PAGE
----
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New Neutron-Based Imaging Method to Visualize Structural Changes in the Brain Could Help Diagnose Neurological Diseases

By MedImaging International staff writers
Posted on 25 Feb 2022
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Image: 3D polarized light imaging scan of a mouse brain (Photo courtesy of Axer, Amunts et al. / INM-1, Forschungszentrum Jülich)
Image: 3D polarized light imaging scan of a mouse brain (Photo courtesy of Axer, Amunts et al. / INM-1, Forschungszentrum Jülich)

Researchers have developed a neutron-based method to study brain slices and gain a better understanding of neurological diseases and mental disorders.

Researchers at the Forschungszentrum Jülich (Jülich, Germany) have developed a new imaging method to map the density, structure, and spatial orientation of nerve fibres and myelin. The brain can be divided into so-called grey matter and white matter. The white matter contains the axons that transmit stimuli. For faster stimulus transmission, the axons are wrapped in an insulating layer of myelin, in the same way as a cable is wrapped in rubber insulation to ensure that no electricity is lost along the way. If the myelin sheath is damaged or degraded, this leads to impaired brain and body functions. In multiple sclerosis, for example, the insulating myelin layer is severely impaired. However, the exact causes of the disease are still unclear.

With the help of neutrons, the researchers can now for the first time determine both structure and orientation, and correlate these with polarization measurements. A special feature of the new method is that it allows scientists to image the axons bundled into nerve fibers at the same time as the insulating myelin sheath. With their new method, the researchers hope to better understand the causes of neurological diseases in the future by being able to visualize structural changes in the brain more completely. The resolution of the new method is still in the millimeter range. However, the researchers expect that measurements precise to the micrometer will be possible in the future. This will enable them to study even the smallest structures in biological tissues.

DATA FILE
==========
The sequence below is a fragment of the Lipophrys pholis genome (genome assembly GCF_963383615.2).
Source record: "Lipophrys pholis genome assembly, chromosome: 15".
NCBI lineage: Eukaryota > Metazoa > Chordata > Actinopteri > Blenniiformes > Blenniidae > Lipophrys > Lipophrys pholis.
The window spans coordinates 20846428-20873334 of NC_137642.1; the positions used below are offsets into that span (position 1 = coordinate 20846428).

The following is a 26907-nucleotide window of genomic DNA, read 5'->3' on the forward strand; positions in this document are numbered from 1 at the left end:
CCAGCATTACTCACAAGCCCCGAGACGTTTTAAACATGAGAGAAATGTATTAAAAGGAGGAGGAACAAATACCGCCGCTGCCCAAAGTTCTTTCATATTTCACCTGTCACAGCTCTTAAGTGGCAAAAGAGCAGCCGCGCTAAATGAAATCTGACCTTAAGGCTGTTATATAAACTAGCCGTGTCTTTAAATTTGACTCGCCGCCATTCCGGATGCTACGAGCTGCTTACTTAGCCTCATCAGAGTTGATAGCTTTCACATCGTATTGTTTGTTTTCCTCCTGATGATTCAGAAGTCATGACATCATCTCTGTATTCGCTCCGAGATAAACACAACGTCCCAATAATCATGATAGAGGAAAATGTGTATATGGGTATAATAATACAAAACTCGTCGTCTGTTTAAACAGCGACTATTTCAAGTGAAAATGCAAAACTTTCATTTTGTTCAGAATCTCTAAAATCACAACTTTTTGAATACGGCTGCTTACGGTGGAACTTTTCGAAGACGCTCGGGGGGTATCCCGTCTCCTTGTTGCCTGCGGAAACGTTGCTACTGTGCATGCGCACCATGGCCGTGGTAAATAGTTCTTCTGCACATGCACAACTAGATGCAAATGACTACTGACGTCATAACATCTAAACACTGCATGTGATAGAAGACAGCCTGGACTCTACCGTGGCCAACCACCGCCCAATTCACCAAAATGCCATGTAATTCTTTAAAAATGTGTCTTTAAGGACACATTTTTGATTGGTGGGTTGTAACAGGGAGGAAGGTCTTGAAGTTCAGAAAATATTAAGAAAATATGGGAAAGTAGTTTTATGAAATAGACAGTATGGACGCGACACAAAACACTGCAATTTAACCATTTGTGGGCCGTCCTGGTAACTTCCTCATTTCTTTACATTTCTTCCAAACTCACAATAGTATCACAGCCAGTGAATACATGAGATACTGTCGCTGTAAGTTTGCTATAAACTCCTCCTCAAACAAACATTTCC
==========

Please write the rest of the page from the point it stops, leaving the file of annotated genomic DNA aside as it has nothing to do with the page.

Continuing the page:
"For a long time now, it has been possible to determine the spatial orientation of nerve fibres in brain slices using light microscopy and polarization, but the exact structure and orientation of the myelin on the molecular scale cannot be detected using light," said Dr. Heinrich Frielinghaus from the JCNS. "With our neutron-based method, we can confirm the results of previous methods and provide additional information."

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Forschungszentrum Jülich


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